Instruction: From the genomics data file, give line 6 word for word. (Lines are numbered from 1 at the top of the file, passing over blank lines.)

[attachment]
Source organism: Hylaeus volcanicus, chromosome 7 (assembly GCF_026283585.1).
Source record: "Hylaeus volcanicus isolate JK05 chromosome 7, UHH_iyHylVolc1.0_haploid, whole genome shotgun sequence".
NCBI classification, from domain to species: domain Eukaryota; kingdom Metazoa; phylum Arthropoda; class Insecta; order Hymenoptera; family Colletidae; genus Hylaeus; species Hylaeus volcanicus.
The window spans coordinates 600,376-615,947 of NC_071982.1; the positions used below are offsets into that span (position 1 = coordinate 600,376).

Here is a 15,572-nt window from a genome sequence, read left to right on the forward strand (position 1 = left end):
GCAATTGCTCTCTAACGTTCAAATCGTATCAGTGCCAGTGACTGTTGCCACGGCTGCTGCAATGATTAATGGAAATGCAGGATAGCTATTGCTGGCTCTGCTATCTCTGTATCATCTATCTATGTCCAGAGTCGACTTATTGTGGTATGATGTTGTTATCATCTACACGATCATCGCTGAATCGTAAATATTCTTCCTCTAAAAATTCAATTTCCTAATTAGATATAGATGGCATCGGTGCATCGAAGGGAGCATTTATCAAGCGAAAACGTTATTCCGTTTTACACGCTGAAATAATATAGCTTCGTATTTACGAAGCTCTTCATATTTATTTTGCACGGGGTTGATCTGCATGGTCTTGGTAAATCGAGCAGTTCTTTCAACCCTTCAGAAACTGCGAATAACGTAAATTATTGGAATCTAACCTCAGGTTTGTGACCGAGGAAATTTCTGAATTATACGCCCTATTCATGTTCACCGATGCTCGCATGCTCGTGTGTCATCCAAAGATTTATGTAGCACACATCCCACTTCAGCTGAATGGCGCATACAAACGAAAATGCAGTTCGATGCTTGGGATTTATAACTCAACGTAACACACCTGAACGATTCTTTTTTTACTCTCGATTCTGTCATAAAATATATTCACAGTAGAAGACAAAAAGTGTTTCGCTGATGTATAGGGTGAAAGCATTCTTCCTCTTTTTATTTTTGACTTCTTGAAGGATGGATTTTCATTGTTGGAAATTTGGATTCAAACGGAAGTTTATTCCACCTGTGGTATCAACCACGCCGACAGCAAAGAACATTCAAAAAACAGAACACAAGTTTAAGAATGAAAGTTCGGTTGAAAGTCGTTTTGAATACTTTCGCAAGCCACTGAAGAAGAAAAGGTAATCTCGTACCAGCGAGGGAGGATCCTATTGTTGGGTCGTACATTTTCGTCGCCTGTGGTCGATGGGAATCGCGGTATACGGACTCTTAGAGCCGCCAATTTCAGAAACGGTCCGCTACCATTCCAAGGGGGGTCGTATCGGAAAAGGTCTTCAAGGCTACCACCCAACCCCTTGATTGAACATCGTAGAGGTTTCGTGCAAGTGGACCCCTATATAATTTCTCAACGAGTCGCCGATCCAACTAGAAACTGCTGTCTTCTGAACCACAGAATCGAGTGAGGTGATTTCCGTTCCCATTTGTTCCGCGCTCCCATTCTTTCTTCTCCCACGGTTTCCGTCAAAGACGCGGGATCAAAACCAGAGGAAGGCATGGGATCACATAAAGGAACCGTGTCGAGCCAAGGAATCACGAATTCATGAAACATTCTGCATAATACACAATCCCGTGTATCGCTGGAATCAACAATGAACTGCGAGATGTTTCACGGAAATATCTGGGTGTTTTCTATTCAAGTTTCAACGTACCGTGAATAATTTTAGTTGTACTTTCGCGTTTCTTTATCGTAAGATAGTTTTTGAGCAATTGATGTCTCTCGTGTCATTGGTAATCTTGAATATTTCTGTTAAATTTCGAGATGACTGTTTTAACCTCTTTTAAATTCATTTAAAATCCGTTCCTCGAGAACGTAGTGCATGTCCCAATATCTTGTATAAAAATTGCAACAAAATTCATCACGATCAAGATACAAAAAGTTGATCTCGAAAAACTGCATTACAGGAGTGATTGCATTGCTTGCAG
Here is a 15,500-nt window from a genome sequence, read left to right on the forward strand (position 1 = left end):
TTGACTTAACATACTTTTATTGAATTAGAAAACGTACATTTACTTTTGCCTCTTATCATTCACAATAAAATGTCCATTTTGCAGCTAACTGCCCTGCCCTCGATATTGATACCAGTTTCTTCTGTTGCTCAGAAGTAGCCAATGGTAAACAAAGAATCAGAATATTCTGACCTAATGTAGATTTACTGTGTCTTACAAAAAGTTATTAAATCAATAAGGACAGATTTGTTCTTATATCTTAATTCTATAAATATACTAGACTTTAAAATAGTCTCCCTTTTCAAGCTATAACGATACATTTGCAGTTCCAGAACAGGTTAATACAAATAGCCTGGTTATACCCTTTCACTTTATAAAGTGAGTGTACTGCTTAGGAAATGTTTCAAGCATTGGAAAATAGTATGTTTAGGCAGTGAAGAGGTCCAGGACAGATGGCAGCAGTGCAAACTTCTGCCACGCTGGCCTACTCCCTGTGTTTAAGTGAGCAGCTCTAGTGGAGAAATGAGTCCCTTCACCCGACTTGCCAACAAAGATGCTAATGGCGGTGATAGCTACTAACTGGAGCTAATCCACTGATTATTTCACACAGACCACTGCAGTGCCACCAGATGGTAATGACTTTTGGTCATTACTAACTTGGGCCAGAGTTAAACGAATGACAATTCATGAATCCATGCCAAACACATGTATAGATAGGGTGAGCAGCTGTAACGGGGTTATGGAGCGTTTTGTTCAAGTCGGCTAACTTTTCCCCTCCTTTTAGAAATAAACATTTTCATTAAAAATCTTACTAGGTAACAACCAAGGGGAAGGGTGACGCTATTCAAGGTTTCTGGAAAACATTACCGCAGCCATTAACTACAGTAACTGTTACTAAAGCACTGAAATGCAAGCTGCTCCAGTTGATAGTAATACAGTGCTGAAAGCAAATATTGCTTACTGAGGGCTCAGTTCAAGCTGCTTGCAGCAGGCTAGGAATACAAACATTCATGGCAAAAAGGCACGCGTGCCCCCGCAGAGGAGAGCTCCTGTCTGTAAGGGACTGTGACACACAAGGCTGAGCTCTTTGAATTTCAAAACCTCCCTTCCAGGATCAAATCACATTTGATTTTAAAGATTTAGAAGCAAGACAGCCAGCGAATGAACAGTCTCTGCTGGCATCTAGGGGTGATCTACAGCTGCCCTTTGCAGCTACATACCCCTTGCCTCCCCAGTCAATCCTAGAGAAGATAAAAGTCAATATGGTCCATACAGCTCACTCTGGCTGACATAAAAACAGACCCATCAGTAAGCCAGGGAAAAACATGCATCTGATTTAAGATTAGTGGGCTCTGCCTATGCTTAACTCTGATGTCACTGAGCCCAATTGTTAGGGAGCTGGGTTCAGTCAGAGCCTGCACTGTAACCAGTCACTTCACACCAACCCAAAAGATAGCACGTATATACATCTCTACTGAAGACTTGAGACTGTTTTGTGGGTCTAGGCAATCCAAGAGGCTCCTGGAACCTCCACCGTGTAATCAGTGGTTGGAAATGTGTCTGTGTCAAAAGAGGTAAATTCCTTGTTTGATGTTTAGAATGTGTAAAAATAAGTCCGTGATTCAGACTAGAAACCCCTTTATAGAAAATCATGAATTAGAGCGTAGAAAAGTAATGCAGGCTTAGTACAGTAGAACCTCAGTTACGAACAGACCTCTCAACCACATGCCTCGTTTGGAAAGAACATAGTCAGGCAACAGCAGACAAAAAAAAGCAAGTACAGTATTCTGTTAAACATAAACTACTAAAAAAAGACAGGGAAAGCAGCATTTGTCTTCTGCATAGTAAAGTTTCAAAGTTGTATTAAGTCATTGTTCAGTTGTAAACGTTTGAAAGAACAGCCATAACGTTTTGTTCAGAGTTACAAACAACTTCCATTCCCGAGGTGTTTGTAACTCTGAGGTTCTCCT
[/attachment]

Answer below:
GCAATTGCTCTCTAACGTTCAAATCGTATCAGTGCCAGTGACTGTTGCCACGGCTGCTGCAATGATTAATGGAAATGCAGGATAGCTATTGCTGGCTCTGCTATCTCTGTATCATCTATCTATGTCCAGAGTCGACTTATTGTGGTATGATGTTGTTATCATCTACACGATCATCGCTGAATCGTAAATATTCTTCCTCTAAAAATTCAATTTCCTAATTAGATATAGATGGCATCGGTGCATCGAAGGGAGCATTTATCAAGCGAAAACGTTATTCCGTTTTACACGCTGAAATAATATAGCTTCGTATTTACGAAGCTCTTCATATTTATTTTGCACGGGGTTGATCTGCATGGTCTTGGTAAATCGAGCAGTTCTTTCAACCCTTCAGAAACTGCGAATAACGTAAATTATTGGAATCTAACCTCAGGTTTGTGACCGAGGAAATTTCTGAATTATACGCCCTATTCATGTTCACCGATGCTCGCATGCTCGTGTGTCATCCAAAGATTTATGTAGCACACATCCCACTTCAGCTGAATGGCGCATACAAACGAAAATGCAGTTCGATGCTTGGGATTTATAACTCAACGTAACACACCTGAACGATTCTTTTTTTACTCTCGATTCTGTCATAAAATATATTCACAGTAGAAGACAAAAAGTGTTTCGCTGATGTATAGGGTGAAAGCATTCTTCCTCTTTTTATTTTTGACTTCTTGAAGGATGGATTTTCATTGTTGGAAATTTGGATTCAAACGGAAGTTTATTCCACCTGTGGTATCAACCACGCCGACAGCAAAGAACATTCAAAAAACAGAACACAAGTTTAAGAATGAAAGTTCGGTTGAAAGTCGTTTTGAATACTTTCGCAAGCCACTGAAGAAGAAAAGGTAATCTCGTACCAGCGAGGGAGGATCCTATTGTTGGGTCGTACATTTTCGTCGCCTGTGGTCGATGGGAATCGCGGTATACGGACTCTTAGAGCCGCCAATTTCAGAAACGGTCCGCTACCATTCCAAGGGGGGTCGTATCGGAAAAGGTCTTCAAGGCTACCACCCAACCCCTTGATTGAACATCGTAGAGGTTTCGTGCAAGTGGACCCCTATATAATTTCTCAACGAGTCGCCGATCCAACTAGAAACTGCTGTCTTCTGAACCACAGAATCGAGTGAGGTGATTTCCGTTCCCATTTGTTCCGCGCTCCCATTCTTTCTTCTCCCACGGTTTCCGTCAAAGACGCGGGATCAAAACCAGAGGAAGGCATGGGATCACATAAAGGAACCGTGTCGAGCCAAGGAATCACGAATTCATGAAACATTCTGCATAATACACAATCCCGTGTATCGCTGGAATCAACAATGAACTGCGAGATGTTTCACGGAAATATCTGGGTGTTTTCTATTCAAGTTTCAACGTACCGTGAATAATTTTAGTTGTACTTTCGCGTTTCTTTATCGTAAGATAGTTTTTGAGCAATTGATGTCTCTCGTGTCATTGGTAATCTTGAATATTTCTGTTAAATTTCGAGATGACTGTTTTAACCTCTTTTAAATTCATTTAAAATCCGTTCCTCGAGAACGTAGTGCATGTCCCAATATCTTGTATAAAAATTGCAACAAAATTCATCACGATCAAGATACAAAAAGTTGATCTCGAAAAACTGCATTACAGGAGTGATTGCATTGCTTGCAG